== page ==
September 14, 2019
  • 3:28 pm Enrollment, Part one: We’re Going to Need a Bigger Boat; Tsunami 3.0 Hits Campus, Enrollment Swells
  • 4:48 pm University Weathering a Wave of New Students
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  • 4:09 pm Staff Editorial: Words on the First
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  • 3:12 pm Academic Senate Rejects CSU GE Task Force & Report
  • 3:06 pm Work To Be Done
  • 5:56 pm ASI Elections: What You Need to Know
  • 8:02 pm CSUDH President Parham Announces Cancer Diagnosis
  • 9:47 am CSUDH Art Professor’s 20-Year Journey Results in First Local Showing of Film
  • 9:13 pm Free Speech or Free Hate area?
  • 9:08 pm CSUDH’s Best & Brightest Shine at Student Research Day
  • 9:05 pm Academic Senate Approves Gender Equity Task Force
  • 12:37 pm When Dr. Davis speaks, Toros Pay Close Attention
  • 3:38 pm Investing in the Future: Dr. Thomas A. Parham Reflects on the Past Eight Months and Contemplates​ the University’s Future
  • 3:24 pm Green Olive to Open By End of Feb; Starbucks Not Until Fall
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  • 5:34 pm After Unexpected Delay, Undocumented Becomes More Intimate Theatrical Production
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  • 8:43 am CSUDH Should Bring Mayme Clayton’s Life Work Here
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  • 3:13 am A Different View of Death, Honesty and Family
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Story tips, concerns, questions?

By Jesse Garcia
Staff Writer

While the events in Cheryl West’s 1992 play, “Before It Hits Home,” took place nearly 30 years ago, its director believes its concerns resonate profoundly in 2018.

The play, which runs at the CSUDH Edison Theatre from Feb. 23-March 10, won the Helen Hayes Award for Best New Play in 1992. It is set in the American Midwest in 1991 and relates the story of a young, black, bisexual jazz musician and the daunting effect that AIDS had on himself, his love life, and his family.

While 1991 seems like a long time ago, the grim reality is that HIV affects the black community, and other people of color, disproportionally compared to their overall demographic numbers, is just one reason why director Donis Leonard thinks West’s play is so urgent for CSUDH audiences.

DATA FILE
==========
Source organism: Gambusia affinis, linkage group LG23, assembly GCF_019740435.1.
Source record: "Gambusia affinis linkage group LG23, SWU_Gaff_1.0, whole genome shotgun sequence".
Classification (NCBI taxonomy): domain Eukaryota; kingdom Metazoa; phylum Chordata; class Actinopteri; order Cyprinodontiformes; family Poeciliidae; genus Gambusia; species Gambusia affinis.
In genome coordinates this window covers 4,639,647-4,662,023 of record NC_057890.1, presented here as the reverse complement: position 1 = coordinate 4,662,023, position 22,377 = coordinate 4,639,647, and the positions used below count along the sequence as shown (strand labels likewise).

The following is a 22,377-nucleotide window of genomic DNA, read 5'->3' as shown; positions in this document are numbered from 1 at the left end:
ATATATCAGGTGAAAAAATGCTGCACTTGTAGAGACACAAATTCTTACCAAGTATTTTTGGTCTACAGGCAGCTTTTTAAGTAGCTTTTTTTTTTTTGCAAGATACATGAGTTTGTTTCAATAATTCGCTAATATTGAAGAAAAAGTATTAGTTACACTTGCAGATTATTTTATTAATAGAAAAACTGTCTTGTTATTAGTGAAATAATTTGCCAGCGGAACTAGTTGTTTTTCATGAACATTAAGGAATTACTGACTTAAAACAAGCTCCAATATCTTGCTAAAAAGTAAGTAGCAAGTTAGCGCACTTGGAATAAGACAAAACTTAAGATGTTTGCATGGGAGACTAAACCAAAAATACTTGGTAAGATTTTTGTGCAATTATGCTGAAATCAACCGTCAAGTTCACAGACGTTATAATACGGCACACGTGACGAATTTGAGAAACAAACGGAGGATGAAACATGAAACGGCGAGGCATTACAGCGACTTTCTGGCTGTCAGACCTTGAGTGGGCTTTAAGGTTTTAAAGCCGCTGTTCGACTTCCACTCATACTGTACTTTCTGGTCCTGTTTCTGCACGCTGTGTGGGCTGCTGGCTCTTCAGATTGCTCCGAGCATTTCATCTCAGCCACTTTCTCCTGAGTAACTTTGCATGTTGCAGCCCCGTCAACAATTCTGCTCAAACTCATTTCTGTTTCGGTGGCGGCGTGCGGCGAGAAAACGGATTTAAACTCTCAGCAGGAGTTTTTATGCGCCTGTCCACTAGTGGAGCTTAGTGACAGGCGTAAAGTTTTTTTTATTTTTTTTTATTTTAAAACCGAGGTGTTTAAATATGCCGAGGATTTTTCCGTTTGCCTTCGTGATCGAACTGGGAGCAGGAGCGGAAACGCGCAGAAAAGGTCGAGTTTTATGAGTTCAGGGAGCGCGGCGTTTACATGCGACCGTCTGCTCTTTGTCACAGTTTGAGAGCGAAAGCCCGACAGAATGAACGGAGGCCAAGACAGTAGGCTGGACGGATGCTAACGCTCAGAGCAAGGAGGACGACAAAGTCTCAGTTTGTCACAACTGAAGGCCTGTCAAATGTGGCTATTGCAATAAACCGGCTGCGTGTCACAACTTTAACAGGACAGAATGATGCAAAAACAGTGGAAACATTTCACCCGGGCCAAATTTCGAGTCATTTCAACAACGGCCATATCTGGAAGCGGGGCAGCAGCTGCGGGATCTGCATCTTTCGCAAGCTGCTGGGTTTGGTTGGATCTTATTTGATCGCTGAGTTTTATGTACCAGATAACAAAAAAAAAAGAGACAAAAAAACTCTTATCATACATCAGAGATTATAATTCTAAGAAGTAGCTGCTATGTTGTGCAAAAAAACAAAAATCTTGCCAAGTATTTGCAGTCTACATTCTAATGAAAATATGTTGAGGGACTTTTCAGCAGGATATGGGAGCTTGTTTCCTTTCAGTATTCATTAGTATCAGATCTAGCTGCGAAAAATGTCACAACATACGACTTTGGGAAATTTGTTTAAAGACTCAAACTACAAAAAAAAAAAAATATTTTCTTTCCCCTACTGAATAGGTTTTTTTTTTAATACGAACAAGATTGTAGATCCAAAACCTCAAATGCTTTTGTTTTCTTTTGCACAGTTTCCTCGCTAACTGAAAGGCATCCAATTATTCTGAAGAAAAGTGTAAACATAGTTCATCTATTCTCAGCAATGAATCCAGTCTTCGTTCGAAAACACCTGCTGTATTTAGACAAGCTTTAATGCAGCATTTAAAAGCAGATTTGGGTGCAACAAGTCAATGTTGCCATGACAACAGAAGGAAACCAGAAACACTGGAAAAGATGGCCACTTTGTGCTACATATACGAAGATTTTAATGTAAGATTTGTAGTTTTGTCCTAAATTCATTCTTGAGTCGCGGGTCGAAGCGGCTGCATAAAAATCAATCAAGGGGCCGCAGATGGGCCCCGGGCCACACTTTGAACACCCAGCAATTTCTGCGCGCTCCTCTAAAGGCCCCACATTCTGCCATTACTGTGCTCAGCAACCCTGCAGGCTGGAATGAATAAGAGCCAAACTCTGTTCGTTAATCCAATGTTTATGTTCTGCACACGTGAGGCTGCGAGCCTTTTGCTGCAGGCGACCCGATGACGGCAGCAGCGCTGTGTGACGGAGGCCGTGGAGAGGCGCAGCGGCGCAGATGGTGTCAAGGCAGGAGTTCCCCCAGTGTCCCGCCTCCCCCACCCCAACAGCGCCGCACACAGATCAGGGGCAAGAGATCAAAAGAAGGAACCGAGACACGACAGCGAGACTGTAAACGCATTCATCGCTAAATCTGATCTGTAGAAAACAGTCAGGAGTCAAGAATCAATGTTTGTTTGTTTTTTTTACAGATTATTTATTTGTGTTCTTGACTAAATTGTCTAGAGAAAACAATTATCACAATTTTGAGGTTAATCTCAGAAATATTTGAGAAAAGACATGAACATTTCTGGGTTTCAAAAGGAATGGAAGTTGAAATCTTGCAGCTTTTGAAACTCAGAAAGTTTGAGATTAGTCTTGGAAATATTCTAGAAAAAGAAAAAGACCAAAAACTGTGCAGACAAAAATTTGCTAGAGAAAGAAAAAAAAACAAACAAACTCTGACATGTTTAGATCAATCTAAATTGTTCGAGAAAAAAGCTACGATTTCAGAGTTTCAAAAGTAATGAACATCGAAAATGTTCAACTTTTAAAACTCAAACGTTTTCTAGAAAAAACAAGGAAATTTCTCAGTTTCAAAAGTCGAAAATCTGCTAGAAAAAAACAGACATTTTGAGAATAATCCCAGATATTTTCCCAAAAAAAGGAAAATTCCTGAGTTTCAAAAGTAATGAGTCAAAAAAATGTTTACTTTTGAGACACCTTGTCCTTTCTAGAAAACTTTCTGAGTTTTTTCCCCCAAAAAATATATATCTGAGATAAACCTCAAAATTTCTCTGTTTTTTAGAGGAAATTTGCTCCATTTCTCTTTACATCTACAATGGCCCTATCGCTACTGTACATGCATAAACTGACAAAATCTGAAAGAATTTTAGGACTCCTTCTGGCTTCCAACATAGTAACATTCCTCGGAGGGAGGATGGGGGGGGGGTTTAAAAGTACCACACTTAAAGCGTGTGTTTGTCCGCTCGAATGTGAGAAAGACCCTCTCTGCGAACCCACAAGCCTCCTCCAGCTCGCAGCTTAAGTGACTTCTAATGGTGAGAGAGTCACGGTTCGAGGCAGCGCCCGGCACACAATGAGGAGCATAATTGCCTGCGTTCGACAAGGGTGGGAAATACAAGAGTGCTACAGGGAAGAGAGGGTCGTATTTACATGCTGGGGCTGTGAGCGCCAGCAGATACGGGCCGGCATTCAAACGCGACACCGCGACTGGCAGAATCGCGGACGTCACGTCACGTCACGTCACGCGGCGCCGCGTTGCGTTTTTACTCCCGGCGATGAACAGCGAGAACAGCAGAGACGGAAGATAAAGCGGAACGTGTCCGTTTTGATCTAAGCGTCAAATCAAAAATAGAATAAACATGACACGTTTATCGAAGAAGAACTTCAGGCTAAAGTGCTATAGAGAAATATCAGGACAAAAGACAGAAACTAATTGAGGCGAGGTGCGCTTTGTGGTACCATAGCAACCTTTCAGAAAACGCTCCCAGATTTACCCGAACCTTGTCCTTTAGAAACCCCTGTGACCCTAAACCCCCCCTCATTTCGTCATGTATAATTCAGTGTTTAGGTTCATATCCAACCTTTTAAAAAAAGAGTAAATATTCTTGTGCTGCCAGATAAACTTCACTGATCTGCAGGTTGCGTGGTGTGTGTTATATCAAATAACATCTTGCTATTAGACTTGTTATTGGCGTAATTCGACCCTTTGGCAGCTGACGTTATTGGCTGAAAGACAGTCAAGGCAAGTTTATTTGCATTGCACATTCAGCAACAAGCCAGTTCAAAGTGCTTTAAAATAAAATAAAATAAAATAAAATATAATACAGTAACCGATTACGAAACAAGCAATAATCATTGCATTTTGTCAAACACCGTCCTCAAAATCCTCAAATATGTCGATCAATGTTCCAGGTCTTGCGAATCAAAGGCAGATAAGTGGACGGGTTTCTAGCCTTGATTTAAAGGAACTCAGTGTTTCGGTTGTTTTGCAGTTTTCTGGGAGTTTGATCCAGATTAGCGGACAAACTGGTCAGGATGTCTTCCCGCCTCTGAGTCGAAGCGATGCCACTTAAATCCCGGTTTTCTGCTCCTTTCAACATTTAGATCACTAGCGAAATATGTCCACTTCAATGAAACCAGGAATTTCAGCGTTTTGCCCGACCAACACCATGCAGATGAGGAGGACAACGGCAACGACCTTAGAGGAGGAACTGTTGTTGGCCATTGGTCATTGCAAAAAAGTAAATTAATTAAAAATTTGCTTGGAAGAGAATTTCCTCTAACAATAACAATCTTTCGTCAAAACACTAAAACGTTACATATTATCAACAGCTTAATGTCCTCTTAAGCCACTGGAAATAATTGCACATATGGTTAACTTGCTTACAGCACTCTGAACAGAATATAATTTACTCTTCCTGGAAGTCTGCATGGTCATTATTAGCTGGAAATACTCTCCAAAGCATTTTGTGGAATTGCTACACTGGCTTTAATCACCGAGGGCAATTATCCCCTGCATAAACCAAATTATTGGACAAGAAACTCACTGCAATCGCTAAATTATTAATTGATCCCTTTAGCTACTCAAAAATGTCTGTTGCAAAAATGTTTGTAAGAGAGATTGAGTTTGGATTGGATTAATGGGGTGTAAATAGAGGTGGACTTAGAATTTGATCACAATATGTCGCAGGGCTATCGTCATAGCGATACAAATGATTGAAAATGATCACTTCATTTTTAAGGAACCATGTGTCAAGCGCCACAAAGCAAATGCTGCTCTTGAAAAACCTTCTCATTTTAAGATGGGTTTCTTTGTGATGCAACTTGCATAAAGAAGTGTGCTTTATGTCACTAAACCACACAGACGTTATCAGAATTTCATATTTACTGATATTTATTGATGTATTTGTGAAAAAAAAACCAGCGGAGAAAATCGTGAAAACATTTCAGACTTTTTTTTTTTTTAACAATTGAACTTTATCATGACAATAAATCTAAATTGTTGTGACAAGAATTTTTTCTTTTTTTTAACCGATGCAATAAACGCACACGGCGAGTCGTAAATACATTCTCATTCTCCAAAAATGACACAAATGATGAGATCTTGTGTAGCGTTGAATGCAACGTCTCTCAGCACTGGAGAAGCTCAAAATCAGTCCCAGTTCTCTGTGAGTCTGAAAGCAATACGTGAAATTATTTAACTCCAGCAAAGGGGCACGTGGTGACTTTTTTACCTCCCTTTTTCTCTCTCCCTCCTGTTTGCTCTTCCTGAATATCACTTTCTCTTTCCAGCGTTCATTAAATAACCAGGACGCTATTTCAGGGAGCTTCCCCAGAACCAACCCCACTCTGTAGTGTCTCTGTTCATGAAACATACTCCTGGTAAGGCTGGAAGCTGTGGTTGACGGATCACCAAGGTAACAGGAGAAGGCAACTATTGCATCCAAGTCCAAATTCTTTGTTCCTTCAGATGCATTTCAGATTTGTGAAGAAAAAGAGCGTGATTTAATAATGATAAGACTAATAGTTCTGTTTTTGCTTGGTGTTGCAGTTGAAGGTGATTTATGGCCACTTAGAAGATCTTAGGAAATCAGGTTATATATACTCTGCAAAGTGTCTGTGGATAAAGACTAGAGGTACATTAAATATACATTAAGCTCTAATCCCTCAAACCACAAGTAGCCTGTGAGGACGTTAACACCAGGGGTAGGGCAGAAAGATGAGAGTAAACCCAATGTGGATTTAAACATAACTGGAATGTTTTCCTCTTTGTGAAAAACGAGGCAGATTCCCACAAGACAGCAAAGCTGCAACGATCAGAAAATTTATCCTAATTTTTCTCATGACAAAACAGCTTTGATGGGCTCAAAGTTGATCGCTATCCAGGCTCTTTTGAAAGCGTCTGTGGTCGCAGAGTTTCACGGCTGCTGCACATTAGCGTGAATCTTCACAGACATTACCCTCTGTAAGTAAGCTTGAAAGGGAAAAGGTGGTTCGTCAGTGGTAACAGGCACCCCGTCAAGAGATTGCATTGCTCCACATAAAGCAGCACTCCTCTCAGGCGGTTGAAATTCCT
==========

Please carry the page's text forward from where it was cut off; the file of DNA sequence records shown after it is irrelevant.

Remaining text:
“Never have I staged a play more meaningful to me than this one,” Leonard said. “The research informs us that new cases of HIV are rising fastest among people of color.”

The play centers around the life of Wendal Bailey (played by Tevin Jackson), a struggling jazz musician who is diagnosed with AIDS. Bailey, although denying any homosexual tendencies, is seen sharing an intimate moment with a male companion at the end of act one. The denial Bailey is in slowly becomes more apparent as the play progresses.

As a professor of theatre arts, and past nominee of numerous NAACP Theatre Awards for excellence in African-American Theatre, Leonard hopes West’s exploration of the seriousness of AIDS resonates to his audiences. However, both Leonard and Jessica Simington, who plays Simone, Wendal’s finance in the play, said the play is about far more than disease and destruction. It also exemplifies the beauty of love.

“What I love most about performing in plays is experiencing the first couple of rehearsals as strangers and watching the relationships form into a family towards the end,” said Simington.

The message she hopes is conveyed to the audience is one of communication and self-worth, Simington said.

“Simone knows what she wants and will not settle for less than, and that’s the message I want to deliver is for people to know their self-worth,” said Simington.

“As we celebrate the beauty of black history, it is my hope that our audiences will be engaged by this raw and candid look into the Bailey family,” said Leonard. “Although the backdrop is AIDS, ultimately this play is a beautiful story about conditional and unconditional love.”



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